Remington trigger cause of Wisconsin man’s death, lawsuit says

A picture of a picture showing the gap between the trigger and connector of the Walker Trigger Control. (Photo: Pacer.gov)

A picture of a picture showing the gap between the trigger and connector of the Walker Trigger Control. (Photo: PACER)

Family of a Wisconsin man killed in a hunting accident blame the Remington 700 rifle that’s now infamous because of a trigger design that’s been linked to numerous injuries and deaths.

Beth Ann Patterson, of Prarie du Sac, Wisconsin, filed a $75,000 lawsuit against the North Carolina gun maker in a federal court last month on behalf of her three children.

According to the amended complaint filed in January, Patterson alleges that her ex-husband, Robert Zick, 32, was killed because the flaws in the 700’s Walker Trigger Control system allowed a round to discharge without the pull of the trigger.

Robert Zick and his brother, Randall Zick, were on a bear hunting trip on Aug. 19, 2014, outside of Ontario, Canada. That day, they were walking on a trial to meet an outfitter. As they approached the meeting point, Randall Zick stopped to unload his rifle.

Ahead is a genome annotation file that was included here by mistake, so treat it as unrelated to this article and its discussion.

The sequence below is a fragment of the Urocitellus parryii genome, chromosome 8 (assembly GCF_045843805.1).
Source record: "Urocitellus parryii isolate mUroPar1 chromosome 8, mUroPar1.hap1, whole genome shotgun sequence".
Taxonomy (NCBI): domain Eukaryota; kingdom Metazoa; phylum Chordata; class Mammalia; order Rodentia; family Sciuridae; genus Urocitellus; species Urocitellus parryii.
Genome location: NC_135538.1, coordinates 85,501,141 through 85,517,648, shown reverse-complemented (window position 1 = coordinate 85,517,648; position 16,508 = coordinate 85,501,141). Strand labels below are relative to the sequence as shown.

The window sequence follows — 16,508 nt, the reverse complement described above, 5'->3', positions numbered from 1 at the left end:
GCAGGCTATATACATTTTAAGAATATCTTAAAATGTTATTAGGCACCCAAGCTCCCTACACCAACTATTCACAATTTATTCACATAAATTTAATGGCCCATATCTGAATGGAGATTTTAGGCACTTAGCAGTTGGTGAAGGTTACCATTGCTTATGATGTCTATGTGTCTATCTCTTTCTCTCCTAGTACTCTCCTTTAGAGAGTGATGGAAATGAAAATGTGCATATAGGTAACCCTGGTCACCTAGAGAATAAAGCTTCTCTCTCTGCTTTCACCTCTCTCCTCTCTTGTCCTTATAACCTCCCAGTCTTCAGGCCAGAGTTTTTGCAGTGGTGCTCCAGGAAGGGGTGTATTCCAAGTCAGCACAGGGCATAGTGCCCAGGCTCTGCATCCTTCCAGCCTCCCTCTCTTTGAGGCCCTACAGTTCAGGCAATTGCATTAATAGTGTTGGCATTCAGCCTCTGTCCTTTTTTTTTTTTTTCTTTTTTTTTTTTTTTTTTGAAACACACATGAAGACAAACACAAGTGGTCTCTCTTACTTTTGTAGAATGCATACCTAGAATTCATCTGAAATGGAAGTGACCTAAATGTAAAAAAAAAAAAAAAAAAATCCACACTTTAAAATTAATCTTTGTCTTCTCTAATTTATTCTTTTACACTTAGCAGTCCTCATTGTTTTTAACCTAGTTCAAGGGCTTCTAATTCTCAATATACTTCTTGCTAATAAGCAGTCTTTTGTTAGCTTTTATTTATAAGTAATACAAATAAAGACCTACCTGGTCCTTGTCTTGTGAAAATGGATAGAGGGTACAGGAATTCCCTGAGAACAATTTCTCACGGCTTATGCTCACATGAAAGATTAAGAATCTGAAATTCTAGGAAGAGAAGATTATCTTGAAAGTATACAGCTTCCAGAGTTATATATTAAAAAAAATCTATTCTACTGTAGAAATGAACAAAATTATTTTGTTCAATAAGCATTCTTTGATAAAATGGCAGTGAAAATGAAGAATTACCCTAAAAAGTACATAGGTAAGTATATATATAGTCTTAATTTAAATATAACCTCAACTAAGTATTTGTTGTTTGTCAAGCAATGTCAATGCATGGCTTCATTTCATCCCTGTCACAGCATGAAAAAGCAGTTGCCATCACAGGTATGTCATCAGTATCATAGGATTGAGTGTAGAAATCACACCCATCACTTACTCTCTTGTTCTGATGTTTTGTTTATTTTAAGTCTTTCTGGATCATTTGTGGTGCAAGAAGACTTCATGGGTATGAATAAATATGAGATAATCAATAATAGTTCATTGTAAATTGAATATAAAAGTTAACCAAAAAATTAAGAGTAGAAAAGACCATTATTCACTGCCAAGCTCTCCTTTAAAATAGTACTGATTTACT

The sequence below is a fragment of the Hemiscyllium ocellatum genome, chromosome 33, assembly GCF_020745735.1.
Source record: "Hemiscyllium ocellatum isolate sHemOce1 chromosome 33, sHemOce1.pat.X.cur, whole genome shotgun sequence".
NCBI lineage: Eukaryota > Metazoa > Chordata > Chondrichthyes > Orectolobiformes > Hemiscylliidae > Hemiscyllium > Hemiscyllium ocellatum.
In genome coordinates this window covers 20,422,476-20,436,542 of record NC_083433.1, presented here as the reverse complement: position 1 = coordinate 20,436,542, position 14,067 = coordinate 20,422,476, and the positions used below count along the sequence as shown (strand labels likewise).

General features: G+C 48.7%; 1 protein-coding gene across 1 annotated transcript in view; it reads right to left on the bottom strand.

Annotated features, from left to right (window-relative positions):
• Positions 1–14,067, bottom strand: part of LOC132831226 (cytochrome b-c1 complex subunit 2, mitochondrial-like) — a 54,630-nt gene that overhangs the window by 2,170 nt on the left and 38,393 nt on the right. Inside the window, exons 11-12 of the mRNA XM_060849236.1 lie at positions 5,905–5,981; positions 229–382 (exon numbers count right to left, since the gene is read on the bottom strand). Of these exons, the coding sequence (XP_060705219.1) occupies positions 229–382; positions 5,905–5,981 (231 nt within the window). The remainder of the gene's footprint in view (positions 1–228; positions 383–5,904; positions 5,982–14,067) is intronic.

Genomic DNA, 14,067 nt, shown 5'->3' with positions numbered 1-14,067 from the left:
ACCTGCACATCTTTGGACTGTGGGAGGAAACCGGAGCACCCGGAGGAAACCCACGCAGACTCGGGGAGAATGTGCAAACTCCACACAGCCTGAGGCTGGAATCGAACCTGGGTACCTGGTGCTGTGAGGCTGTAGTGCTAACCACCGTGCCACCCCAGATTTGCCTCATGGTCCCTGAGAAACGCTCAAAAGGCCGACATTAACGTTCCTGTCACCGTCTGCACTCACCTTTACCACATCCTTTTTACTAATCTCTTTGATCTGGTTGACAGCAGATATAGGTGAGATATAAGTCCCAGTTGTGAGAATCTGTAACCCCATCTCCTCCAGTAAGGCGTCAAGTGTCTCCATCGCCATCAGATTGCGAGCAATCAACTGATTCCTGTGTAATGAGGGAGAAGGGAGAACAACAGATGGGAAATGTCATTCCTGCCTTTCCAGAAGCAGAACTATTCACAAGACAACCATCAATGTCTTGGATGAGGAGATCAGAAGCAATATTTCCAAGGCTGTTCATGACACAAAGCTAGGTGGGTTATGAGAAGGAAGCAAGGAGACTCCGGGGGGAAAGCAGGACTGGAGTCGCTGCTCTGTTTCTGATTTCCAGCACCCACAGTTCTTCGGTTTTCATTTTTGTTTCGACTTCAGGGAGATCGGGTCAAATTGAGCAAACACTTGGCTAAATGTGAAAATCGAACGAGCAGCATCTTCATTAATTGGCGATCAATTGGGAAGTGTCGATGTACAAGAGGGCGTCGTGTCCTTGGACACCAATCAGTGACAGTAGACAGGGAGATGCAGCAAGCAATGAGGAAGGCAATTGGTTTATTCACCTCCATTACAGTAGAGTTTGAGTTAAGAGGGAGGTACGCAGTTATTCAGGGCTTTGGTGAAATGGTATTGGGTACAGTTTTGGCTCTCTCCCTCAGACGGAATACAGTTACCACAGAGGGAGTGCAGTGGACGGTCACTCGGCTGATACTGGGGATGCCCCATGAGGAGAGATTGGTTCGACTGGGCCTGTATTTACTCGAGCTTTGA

The lawsuit says Randall Zick “put the stock on his hip and, with his left hand on the forestock, he used his right hand to push the safety to off and started to move the bolt to work the action to unload the subject rifle.”

But as he unloaded, Robert Zick had climbed the embankment to look for the guide and stepped in front of his brother. That’s when the rifle discharged, striking Robert Zick in the back of the head. Randall Zick never pulled the trigger, the lawsuit says.

The lawsuit reiterates details used in other cases about the flaws in the Walker trigger design. Specifically, the lawsuit identifies a gap between components that could allow debris to slip in and prevent the mechanism from functioning properly.

Also, the lawsuit says Remington has for decades failed to correct the issue despite knowing about the issue and the trigger’s designer, Merle “Mike” Walker, confirming that the design feature serves “no engineering purpose other than to make operation of the trigger pull smoother for the user, and to reduce the manufacturing cost of the fire control.”

The Walker trigger has been the subject of scores of lawsuits over the year. Most recently, a class action case from Missouri has forced Remington into a settlement agreement that covers more than 7.5 million Remington rifles. A hearing to conclude the case was scheduled for February, but attorneys general from nine states have raised concerns that the settlement does not adequately address public safety concerns.